The alternative, of course, is to realize that Olympic medal counts are not the way that we should measure success in sports because the vast majority of participants will never compete in an Olympic Games. When I wrote Cross Over: The New Model of Youth Basketball Development, I was not reacting to USA Basketball’s struggles in the 2002 World Championships and 2004 Olympics, but problems at the grassroots level, many of which were depicted in George Dohrmann’s Play Their Hearts Out.
If we focus all our money and attention on producing the few Olympians, what happens to the majority of the population? Aren’t concerns about health and obesity more important than winning an extra medal or two in sports that nobody pays attention to except for during the Olympic games? What about ensuring a positive experience for all young children beginning their sports participation?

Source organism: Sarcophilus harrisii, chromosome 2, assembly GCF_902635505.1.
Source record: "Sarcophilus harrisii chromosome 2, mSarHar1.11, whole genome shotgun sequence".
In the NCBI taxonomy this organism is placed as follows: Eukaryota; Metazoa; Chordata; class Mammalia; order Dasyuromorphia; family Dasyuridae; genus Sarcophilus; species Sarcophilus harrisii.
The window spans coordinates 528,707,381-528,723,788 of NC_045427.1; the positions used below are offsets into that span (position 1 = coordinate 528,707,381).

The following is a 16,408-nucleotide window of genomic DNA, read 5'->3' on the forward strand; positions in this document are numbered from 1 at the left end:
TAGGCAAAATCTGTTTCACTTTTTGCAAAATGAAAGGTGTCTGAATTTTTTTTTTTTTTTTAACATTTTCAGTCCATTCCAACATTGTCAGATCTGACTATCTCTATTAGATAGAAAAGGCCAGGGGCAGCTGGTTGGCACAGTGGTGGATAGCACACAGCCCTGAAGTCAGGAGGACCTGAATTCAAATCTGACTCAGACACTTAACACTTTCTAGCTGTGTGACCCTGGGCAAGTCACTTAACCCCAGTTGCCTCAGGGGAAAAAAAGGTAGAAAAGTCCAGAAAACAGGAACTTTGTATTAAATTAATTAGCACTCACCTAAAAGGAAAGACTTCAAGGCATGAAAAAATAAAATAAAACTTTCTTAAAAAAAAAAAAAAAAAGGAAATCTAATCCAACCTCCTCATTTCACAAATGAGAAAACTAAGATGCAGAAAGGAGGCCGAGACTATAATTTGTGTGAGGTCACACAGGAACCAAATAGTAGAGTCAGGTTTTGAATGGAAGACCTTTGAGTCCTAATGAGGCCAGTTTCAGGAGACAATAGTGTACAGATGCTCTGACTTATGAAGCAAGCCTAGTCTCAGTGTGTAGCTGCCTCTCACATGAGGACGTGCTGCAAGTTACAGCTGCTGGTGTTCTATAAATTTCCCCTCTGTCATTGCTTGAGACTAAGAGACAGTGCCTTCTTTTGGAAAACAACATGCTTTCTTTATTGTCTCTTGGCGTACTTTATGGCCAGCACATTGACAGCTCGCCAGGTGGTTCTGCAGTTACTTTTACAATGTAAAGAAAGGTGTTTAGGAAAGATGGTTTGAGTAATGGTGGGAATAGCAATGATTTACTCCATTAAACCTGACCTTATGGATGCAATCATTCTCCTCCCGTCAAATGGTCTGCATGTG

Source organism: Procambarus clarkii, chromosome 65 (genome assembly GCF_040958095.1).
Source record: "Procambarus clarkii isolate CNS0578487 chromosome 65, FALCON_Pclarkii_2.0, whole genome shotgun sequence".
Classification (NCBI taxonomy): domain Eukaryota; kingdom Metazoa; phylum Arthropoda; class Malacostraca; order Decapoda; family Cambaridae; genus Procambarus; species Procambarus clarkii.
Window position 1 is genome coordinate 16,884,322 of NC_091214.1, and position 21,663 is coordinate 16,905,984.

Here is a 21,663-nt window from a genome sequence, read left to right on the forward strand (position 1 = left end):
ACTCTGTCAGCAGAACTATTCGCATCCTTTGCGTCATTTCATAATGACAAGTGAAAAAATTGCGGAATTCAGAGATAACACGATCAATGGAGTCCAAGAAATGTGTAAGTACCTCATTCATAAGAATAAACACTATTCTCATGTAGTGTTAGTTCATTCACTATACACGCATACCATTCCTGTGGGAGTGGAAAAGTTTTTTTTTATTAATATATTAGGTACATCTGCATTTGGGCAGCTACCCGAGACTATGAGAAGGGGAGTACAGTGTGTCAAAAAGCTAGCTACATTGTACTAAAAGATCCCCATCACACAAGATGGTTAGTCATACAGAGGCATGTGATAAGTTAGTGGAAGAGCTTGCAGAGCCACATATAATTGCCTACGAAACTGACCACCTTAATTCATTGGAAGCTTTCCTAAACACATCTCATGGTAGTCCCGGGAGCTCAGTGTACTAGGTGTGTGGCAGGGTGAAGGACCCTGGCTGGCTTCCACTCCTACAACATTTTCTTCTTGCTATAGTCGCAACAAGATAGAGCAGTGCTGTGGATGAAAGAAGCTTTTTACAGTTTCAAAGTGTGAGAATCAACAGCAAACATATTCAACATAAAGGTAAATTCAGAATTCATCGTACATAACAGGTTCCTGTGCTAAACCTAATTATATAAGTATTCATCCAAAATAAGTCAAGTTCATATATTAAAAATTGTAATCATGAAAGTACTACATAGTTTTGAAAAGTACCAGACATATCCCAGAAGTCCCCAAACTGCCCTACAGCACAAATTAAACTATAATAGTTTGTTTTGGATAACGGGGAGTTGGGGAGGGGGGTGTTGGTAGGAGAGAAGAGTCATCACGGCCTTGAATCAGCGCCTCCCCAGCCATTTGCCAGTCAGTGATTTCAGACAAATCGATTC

Maybe the answer to both questions is the same. Maybe, if we create more and better programs and access in all Olympic sports, we will encourage more children to find something of interest and maintain physical activity. Of course, with budget cuts destroying physical education and limiting after-school sports, where does the funding for additional sporting opportunities, teams, coaches, facilities, and training come from?
When an organization like the NBA feels no responsibility to assist USA Basketball with the development of the game, despite the billions of profits, how does a small organization like USA Judo or USA Rowing, without the television revenue, provide more access and support for local programs or increasing school programs?
There are problems with sports development in the U.S. However, reshuffling organizations into different boxes, as was proposed, is not the answer, just as measuring medal counts by GDP is not the evidence of issues at the grassroots levels. A focus on medal counts may create an even more elitist system of sports development by focusing resources on the few, rather than the masses. However, an effort to increase opportunities to the masses may lead to a greater talent pool and the potential for more varied talents to develop.